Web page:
In its 58th iteration this year, the International Art Exhibition, better known as the Biennale Arte, or more colloquially as the Venice Biennale (11 May–24 November 2019) remains the world's premier biennial art exhibition. It is primarily staged in two venues—the Giardini Della Biennale, a 19th-century parkland made by Napoleon on the eastern edge of Venice, and the Arsenale, a historic shipbuilding complex known for its impressively long hallway—alongside other locations throughout the city.
This year, 89 participating national pavilions, with 30 in the Giardini, present the best examples of art their countries have to offer, while the curated International Exhibition brings together the works of 79 artists from around the world. This year's curator—Ralph Rugoff, currently Director of the Hayward Gallery, London—had each artist exhibit works in both the Giardini and the Arsenale. The Exhibition's title, 'May You Live In Interesting Times', is an English phrase that was invented in the early 20th century as a fake Chinese curse; Paolo Baratta, President of La Biennale di Venezia, describes the title as evoking 'the idea of challenge or even "menacing" times' or 'an invitation to always see and consider the course of human events in their complexity'.Read More
This year's jury was headed by Stephanie Rosenthal, Director of the Gropius Bau in Berlin, and comprised of Defne Ayas, Curator-at-Large for V—A—C Foundation, Moscow; Cristiana Collu, General Director of the Galleria Nazionale d'Arte Moderna e Contemporanea, Rome; Sunjung Kim, President of the Gwangju Biennale Foundation; and Hamza Walker, Executive Director of LAXART, Los Angeles.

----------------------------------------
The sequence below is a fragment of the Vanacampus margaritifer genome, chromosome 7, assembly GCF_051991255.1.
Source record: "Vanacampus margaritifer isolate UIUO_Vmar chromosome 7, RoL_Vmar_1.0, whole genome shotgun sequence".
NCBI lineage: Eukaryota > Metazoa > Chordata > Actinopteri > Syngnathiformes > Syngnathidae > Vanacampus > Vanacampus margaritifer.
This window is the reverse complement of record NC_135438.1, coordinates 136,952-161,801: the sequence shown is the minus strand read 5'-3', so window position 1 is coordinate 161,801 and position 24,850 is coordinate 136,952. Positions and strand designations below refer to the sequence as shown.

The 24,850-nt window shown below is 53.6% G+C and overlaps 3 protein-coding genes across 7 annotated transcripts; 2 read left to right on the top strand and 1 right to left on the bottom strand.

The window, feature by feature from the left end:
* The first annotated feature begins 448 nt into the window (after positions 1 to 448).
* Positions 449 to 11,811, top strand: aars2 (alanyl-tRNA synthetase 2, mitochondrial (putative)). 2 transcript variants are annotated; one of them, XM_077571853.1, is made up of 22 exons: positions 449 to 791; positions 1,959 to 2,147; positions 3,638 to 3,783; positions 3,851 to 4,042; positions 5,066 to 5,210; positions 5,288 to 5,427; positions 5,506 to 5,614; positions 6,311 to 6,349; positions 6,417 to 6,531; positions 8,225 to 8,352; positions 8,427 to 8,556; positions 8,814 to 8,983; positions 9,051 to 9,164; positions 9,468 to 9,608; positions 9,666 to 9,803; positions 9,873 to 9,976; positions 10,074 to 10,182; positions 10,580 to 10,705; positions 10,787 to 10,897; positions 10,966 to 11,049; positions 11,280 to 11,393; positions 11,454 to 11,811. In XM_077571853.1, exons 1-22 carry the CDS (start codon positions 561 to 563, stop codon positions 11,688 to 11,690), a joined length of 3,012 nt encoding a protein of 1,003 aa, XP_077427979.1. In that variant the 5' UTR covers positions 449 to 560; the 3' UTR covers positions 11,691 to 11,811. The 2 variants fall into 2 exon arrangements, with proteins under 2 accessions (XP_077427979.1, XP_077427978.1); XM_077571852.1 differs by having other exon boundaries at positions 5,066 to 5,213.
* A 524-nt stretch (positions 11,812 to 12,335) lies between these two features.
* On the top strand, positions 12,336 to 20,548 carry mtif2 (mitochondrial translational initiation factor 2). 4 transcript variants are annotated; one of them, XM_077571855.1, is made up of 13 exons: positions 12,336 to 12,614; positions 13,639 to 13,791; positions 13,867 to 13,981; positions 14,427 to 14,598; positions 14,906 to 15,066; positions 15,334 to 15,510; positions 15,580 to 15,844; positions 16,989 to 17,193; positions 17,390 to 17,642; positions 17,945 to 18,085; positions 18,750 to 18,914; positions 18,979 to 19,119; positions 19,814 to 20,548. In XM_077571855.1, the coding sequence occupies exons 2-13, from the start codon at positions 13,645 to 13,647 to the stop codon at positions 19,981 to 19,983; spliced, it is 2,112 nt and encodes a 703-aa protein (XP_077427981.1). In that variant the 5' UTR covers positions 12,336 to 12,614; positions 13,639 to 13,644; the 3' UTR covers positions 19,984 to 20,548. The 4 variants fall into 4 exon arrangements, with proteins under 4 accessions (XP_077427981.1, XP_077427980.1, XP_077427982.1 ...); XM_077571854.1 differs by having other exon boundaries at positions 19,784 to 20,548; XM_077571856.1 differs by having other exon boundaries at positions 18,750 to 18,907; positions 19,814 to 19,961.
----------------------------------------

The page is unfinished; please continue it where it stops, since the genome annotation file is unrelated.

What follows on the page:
The Golden Lion for Best National Participation was awarded to the Lithuanian Pavilion, whose performance piece Sun & Sea (Marina)—curated by Lucia Pietroiusti and executed by artists Lina Lapelyte, Vaiva Grainyte, and Rugile Barzdziukaite—transformed a room at the Arsenale into a beach lit by an artificial sun. As the audience watches from the balcony above, holiday-goers clad in swimsuits sing songs about daunting environmental disaster. The performance will take place every Saturday until 26 October; during the rest of the Pavilion's opening hours, the beach remains empty. A special mention in National Participation was awarded to the Belgian Pavilion for Mondo Cane, an installation by artists Jos de Gruyter and Harald Thys featuring automated dolls in adjacent spaces that depict an orderly world of craftsmen on the one hand, and a world of zombies and poets on the other.
Arthur Jafa, the American filmmaker and artist known for his works embodying African American experience, is the winner of this year's Golden Lion for the Best Participant in the International Exhibition. His The White Album (2018), exhibited in the Giardini, is a 50-minute video that collages footage—drawn from YouTube, music videos, and the artist's personal archive, among other sources—of manifestations of white supremacy with footage of white people Jafa knows and cares for. Writing for Ocula Magazine, Mohammad Salemy noted that the film avoids 'falling into the trap of identity politics, by focusing on whiteness as a condition.' Jafa also has three sculptures in the Arsenale. Titled Big Wheel I, Big Wheel II, and Big Wheel III (2018), these sculptures are monumental monster truck tyres in chains.
The jury awarded the Silver Lion for a Promising Young Participant in the International Exhibition to Haris Epaminonda, the Cyprus-born and Berlin-based artist who showed her mixed-media installation VOL. XXVII (2019) in the Arsenale. Developing out of Epaminonda's found-object-based practice, the installation is composed of texts referring to different deities; black and white columns; and small statues of animals, among other things, neatly arranged against white walls and a white floor. Two special mentions were also awarded. One went to the Mexican artist Teresa Margolles, whose Muro Ciudad Juárez (2010) in the Giardini consists of a concrete wall with signs of bullets. She removed the wall from Ciudad Juárez as evidence of the drug violence present in Mexican cities. The other special mention went to Nigerian artist Otobong Nkanga for Veins Aligned (2018), a 26-metre-long sculpture in the Arsenale that extends the artist's exploration of the landscape and body.